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From the dirty south (Atlanta, GA) comes The Bastard Suns with their 2nd full length release, Here Come the Suns. The geography is worth highlighting again because the hybrid punk sound that roils from this record isn’t what one usually expects from the south: punk rock injected with irish-folk, ska & dub reggae. It’s definitely an approach to music one would expect of a Boston area punk job. Although put forth as a second full-length, the album contains three stellar repeats—“Irish Drinking Song,” “RIP,” & “Away Away Away.” The band reportedly felt unsatisfied with the original production of these tunes. The old versions weren’t that bad, but these new releases are polished , sound thicker, and are better timed than the originals, so in turn, the listener just isn’t getting some repeat album fillers with a sonic facelift.
What really rings out on this album is how the band organically blends the three disparate modes of music . In other words, the songs aren’t just punk anthems with folk, ska & reggae sprinkled over it to make the band standout in the crowd. “We’d Go For Broke,” one of the tightest tracks on the album, exemplifies this relationship completely. The punk style itself is dynamic, ranging from a traditional gallop-style punk with backup vocalists accenting the singer to a smooth technical sound that is between skate-punk & metal. While that forms the baseline, the song has abrupt shifts to ska & reggae and then huge chorus explosions that escalate into an almost Pantera-like drum frenzy. On top of this, the singer doesn’t remain neutral either, becoming an important instrument himself. The singer can range from an Irish flare to a row of articulate rocksteady. While some songs favor a folk feel—“Never Say Die,” “Oh, Celina,” “Pirates of the Whiskey Sea,” & “Irish Drinking Song”—and others have ska-reggae as the prominent mode—“Hold Fast,” “SBMT,” & “Who the Fuck”—the fusing & explosive transitions are a salient quality of the album as a whole. In the end, this effect makes the album unpredictable & surprising, especially on the first few listens.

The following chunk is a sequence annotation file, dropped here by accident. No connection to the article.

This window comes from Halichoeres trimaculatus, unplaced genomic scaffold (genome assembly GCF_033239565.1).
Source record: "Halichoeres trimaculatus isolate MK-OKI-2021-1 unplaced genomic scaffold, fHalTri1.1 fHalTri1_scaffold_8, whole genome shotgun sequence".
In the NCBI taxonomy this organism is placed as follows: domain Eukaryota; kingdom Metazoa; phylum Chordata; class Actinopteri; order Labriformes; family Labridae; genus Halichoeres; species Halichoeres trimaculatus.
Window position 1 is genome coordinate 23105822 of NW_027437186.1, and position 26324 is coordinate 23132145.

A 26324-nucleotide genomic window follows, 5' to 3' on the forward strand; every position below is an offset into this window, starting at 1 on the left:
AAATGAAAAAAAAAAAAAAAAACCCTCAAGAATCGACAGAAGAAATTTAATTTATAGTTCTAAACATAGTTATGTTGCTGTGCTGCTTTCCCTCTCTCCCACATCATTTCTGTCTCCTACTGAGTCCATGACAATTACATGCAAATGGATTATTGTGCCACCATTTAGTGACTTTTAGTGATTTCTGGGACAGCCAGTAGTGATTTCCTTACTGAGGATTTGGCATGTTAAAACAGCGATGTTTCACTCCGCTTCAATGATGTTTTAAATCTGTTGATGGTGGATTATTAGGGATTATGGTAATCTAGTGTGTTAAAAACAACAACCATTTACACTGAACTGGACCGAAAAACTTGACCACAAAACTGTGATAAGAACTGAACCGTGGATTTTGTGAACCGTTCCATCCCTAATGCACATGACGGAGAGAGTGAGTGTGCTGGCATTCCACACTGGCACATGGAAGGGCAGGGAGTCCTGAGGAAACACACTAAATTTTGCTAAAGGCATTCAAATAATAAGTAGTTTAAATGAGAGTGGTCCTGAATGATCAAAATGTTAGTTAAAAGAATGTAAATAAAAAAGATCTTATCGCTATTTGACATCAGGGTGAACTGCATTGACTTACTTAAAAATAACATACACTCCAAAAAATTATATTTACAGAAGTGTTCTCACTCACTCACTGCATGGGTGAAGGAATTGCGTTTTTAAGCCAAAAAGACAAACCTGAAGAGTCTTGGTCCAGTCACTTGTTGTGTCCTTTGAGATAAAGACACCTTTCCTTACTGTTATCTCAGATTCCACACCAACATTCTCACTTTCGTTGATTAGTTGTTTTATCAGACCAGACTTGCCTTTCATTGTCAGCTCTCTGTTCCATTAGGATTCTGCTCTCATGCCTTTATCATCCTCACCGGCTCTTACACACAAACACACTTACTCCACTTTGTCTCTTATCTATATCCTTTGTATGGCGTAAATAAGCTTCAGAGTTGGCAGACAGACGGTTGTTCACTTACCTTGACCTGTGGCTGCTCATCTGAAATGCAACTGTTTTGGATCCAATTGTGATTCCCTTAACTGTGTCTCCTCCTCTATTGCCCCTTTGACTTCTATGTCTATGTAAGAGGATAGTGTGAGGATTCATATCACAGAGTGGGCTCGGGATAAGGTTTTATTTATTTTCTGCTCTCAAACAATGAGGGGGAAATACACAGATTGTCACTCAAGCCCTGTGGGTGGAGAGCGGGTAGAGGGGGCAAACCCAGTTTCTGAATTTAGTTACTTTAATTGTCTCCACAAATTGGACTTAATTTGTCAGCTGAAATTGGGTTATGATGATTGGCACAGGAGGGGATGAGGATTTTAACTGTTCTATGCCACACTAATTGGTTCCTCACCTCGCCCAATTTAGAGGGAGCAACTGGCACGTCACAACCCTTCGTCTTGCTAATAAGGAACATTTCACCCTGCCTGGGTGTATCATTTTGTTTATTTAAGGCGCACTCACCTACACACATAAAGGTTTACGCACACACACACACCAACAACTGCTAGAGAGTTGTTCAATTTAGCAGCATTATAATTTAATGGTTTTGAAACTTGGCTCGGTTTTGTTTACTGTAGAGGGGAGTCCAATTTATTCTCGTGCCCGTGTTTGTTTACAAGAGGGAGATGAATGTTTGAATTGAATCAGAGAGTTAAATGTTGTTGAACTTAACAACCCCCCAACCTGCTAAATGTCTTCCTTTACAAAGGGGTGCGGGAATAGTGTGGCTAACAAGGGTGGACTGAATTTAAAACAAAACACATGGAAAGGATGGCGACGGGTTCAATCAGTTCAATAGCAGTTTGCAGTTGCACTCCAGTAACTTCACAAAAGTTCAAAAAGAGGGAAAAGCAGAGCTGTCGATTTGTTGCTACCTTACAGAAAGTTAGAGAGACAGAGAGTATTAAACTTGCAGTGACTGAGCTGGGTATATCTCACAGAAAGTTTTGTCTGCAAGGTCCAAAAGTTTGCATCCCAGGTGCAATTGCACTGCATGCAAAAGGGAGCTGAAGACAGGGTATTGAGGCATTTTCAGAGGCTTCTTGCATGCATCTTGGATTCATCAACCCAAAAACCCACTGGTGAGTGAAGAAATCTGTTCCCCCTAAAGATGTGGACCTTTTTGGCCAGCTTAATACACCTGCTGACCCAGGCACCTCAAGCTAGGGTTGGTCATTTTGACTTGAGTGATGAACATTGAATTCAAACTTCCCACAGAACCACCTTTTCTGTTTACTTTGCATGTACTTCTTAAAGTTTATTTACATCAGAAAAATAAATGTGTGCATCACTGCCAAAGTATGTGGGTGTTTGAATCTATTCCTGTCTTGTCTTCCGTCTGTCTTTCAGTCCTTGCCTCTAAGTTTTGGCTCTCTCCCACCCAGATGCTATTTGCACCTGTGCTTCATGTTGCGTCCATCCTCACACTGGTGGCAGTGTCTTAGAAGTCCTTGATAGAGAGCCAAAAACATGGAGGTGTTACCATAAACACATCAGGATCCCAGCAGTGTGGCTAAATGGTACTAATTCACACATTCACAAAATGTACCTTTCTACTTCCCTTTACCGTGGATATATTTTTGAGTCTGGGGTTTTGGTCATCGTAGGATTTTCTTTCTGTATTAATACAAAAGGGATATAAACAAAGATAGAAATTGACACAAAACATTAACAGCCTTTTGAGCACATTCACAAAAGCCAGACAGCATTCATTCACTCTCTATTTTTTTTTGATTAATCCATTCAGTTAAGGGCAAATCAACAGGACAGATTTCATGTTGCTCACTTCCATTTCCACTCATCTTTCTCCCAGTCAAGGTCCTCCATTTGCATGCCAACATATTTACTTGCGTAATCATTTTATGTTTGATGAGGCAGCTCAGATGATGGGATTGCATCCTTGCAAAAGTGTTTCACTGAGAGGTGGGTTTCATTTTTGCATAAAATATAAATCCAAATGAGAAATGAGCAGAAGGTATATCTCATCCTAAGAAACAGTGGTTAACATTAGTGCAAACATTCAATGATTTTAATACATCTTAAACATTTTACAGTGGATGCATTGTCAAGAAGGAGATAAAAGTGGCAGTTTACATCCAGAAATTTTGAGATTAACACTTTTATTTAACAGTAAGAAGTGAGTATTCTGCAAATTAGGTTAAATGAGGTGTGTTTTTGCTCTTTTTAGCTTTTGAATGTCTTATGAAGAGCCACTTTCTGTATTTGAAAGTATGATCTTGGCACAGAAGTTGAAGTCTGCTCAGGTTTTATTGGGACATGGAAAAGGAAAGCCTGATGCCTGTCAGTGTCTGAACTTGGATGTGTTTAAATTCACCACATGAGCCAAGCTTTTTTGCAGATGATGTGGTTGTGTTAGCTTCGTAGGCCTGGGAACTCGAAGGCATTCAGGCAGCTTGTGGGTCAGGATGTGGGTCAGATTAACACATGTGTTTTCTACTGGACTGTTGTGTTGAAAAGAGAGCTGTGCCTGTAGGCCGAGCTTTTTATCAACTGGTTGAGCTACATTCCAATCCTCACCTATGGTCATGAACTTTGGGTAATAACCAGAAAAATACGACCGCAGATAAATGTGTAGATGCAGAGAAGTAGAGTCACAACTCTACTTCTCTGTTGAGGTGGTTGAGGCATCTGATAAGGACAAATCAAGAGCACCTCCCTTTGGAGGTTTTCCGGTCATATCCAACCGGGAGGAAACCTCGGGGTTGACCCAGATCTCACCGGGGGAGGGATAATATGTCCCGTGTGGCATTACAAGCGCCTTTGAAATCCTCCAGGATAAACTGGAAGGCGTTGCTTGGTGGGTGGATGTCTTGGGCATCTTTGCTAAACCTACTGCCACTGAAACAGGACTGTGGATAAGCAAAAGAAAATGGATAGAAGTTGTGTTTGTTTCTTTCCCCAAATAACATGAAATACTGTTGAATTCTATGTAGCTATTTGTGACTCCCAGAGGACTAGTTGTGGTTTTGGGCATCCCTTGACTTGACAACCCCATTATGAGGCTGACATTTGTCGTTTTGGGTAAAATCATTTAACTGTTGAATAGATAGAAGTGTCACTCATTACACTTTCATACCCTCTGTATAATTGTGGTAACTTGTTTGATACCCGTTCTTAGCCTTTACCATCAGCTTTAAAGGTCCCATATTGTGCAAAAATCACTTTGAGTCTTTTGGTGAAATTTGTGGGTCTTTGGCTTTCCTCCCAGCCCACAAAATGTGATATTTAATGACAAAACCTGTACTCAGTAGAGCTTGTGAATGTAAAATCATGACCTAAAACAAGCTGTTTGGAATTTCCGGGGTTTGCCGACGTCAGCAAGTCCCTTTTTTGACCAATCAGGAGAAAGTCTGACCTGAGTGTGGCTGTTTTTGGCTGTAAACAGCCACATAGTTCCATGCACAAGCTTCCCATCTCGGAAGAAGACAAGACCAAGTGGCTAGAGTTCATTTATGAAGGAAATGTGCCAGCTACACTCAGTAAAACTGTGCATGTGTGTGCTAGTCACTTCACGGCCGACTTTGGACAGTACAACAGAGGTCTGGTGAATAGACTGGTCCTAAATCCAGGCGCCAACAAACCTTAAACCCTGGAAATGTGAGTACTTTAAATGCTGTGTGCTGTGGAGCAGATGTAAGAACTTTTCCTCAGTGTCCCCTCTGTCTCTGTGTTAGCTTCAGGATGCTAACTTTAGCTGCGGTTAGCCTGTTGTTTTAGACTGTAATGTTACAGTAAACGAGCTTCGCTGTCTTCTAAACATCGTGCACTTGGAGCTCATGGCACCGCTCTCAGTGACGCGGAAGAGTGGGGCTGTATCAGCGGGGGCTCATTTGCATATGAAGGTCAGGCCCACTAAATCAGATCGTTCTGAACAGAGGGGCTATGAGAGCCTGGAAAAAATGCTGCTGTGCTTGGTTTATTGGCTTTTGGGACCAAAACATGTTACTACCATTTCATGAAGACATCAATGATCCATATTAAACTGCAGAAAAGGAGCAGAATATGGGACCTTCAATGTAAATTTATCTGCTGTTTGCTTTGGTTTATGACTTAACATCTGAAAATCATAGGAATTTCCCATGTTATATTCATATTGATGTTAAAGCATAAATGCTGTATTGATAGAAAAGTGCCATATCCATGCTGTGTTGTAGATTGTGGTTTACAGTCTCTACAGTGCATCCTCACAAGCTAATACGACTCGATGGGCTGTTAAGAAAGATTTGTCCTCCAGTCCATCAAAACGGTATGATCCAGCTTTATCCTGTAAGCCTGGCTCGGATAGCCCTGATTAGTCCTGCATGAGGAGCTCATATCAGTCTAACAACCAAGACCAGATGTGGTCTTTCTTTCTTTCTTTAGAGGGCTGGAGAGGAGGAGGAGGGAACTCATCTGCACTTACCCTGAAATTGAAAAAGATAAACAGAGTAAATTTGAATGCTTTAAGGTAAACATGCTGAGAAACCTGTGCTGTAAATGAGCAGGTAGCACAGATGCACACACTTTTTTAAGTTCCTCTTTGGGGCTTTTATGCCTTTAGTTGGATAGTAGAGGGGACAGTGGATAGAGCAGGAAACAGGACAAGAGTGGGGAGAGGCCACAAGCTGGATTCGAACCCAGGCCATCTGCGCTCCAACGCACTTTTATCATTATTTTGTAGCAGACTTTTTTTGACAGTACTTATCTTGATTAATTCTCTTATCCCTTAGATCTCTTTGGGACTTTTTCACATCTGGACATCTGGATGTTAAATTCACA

The album also contains two covers that are done well, going beyond a jazzed up version of the original that many bands deliver. One of them is a ska-rendition of “Walk of Life” and the other is a hidden cover of Queen’s “Fat Bottomed Girls.” What really rings clear when listening to the Suns is a band that works hard at a collaborative effort. No instrument player is forgettable or bound to one specific method. All of them bring several styles to each song and each are able to carve out space here & there to demonstrate their musicmanship.